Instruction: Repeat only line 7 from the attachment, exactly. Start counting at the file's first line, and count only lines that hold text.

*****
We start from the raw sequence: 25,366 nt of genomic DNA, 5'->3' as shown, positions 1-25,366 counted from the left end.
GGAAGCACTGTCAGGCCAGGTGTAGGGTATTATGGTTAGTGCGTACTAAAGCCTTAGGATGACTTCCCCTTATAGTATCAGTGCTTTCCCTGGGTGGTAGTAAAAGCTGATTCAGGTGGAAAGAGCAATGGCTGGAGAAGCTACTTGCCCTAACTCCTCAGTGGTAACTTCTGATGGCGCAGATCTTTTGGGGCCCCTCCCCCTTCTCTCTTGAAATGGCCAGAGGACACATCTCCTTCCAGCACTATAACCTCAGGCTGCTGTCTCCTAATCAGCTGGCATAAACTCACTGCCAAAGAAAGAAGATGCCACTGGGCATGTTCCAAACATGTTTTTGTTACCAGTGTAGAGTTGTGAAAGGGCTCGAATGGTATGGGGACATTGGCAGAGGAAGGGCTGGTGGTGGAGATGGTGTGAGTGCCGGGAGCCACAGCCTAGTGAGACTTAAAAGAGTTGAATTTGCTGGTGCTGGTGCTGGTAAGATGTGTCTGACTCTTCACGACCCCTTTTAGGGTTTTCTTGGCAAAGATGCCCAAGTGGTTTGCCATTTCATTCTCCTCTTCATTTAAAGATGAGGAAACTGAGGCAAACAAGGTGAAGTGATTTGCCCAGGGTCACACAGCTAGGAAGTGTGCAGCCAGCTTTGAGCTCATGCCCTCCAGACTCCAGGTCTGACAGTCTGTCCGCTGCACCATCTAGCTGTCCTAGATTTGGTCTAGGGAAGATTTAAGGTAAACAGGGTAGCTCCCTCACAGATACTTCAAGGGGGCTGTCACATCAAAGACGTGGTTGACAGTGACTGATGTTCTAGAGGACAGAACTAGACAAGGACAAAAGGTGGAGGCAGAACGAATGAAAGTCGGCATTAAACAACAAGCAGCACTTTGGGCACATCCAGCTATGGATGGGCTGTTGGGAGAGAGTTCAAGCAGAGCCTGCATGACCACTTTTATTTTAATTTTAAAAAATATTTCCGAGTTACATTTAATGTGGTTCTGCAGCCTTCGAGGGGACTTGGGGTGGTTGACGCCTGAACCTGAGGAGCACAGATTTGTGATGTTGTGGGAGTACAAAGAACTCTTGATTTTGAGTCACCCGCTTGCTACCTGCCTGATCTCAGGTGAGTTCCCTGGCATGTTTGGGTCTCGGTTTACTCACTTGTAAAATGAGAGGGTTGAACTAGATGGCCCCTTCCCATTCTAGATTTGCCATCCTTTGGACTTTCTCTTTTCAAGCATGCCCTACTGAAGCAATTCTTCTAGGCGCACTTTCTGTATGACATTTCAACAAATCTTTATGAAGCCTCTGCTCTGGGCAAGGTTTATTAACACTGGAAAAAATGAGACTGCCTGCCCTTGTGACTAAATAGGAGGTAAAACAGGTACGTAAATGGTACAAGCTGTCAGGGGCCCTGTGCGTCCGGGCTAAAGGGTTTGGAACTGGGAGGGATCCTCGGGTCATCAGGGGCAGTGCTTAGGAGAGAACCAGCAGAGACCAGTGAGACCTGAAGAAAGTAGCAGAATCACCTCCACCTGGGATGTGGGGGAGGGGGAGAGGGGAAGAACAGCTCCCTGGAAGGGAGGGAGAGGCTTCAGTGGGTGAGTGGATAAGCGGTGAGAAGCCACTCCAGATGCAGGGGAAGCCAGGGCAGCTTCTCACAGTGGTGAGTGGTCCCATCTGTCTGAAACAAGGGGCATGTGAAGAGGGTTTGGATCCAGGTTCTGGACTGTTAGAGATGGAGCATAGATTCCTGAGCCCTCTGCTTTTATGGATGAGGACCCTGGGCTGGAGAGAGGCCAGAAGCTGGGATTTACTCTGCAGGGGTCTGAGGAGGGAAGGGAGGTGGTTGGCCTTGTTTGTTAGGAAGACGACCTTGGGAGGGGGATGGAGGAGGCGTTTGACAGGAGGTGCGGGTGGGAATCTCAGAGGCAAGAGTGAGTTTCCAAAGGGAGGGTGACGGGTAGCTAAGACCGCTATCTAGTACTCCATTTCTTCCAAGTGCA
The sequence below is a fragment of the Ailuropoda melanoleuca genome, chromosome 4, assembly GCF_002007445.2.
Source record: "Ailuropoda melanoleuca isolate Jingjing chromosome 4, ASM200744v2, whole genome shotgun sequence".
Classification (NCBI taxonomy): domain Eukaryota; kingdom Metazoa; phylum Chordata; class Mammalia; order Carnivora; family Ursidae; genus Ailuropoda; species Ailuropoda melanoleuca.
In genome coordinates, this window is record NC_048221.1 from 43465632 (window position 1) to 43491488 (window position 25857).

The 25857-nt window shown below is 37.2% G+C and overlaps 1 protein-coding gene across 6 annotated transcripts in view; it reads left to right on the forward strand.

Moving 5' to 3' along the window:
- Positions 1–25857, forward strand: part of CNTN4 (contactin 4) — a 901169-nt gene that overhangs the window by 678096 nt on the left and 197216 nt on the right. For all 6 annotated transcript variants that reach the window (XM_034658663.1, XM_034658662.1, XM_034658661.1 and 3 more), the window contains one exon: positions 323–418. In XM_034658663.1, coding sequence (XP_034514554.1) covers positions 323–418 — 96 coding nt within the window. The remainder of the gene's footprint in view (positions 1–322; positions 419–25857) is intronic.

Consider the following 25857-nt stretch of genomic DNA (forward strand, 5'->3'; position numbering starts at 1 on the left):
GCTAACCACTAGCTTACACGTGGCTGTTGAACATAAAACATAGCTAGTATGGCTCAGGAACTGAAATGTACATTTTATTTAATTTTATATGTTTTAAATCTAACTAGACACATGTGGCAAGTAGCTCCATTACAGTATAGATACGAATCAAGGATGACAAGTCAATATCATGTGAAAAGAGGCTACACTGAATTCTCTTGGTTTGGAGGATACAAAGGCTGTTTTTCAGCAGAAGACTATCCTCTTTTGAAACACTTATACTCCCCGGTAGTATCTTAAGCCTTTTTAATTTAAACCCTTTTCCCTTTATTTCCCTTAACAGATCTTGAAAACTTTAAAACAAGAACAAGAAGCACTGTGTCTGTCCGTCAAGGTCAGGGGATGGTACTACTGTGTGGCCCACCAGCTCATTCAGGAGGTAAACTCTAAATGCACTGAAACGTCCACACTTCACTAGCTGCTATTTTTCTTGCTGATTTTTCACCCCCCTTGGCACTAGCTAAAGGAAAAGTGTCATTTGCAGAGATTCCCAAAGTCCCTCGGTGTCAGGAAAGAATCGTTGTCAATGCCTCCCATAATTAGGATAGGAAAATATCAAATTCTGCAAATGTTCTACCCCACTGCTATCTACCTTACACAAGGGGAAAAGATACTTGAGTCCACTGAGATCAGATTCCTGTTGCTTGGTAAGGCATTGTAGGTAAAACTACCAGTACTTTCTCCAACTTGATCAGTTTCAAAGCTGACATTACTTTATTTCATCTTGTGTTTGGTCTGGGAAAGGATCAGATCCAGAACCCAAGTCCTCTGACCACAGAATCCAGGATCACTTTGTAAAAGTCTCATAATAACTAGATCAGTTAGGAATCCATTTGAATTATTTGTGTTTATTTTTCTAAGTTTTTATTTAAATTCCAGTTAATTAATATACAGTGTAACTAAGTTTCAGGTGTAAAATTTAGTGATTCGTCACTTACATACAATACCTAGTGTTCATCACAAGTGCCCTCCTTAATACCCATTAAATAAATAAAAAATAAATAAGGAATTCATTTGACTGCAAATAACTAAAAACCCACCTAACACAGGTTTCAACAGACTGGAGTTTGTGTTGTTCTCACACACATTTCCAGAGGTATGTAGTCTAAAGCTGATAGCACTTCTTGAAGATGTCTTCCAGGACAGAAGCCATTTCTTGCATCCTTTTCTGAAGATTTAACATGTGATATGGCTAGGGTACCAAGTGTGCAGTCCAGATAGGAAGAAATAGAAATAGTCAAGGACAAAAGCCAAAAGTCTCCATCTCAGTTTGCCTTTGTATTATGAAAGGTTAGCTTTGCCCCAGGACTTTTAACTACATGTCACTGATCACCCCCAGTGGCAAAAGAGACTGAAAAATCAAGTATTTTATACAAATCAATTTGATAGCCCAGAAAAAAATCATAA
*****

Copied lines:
The 25857-nt window shown below is 37.2% G+C and overlaps 1 protein-coding gene across 6 annotated transcripts in view; it reads left to right on the forward strand.